I have really had to think a lot about creativity in my life. It has always been something that I value and can easily see and appreciate in others but it is not always apparent to me in my own life. But then I realized that everything I do has a creative element – from designing my dance or music class plans to cooking dinner to my favourite activity, mothering. Creativity is a matter of approaching the task at hand in your own unique way and style. Even when I am modeling myself after one of my mentors or following a recipe or trying to live up to my own mother, I always put my own spin on things.
I grew up surrounded by creativity and the arts. My mother is a dance teacher and my father worked in film and is a singer. I don’t actually remember a time when I was not in a dance class or listening to my father sing. I was always surrounded by movement and music and I feel so grateful for that. When I was a child, my grandmother returned to school to study early childhood art education at OCAD and my younger sister and I became her practice subjects. My visual arts education began as we spent hours in her basement and then the art studio painting and learning the principles of fine art.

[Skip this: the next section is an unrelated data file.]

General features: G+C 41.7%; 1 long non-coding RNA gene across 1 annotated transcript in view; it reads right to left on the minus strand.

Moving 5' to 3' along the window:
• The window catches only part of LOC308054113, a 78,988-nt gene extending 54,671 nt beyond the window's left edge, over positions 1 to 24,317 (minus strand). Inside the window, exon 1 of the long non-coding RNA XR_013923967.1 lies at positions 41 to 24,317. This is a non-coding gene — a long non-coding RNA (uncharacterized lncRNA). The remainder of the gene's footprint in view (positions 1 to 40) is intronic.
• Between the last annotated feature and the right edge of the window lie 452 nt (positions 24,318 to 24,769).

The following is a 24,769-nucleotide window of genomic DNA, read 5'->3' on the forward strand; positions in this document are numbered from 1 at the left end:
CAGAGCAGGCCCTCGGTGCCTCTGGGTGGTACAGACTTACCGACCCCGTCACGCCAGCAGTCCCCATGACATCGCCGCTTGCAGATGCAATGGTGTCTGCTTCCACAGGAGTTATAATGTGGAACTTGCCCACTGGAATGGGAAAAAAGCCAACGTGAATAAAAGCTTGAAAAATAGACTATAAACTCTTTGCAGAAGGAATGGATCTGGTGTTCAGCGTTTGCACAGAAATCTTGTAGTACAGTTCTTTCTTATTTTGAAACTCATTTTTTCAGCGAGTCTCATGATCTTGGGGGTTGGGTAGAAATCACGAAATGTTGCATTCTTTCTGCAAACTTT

Chaos is my creative enemy. Most often my creative process starts with clearing my space. That might mean clearing the dining room table or cleaning the kitchen, or it might mean purging the entire basement! Sometimes it can even mean sitting quietly in the garden or having a bubble bath with a cup of tea to clear my mind. Then I move to my structure. All of my music and movement class plans have a very set structure. Part of the reason for this is that young children (like myself) thrive on rhythm, knowing what is coming next. The importance of this is very apparent when I change the slightest thing and all of the children notice! I also try to keep a set rhythm in our home and school life. It really helps to reduce conflicts in our home and make my children feel secure.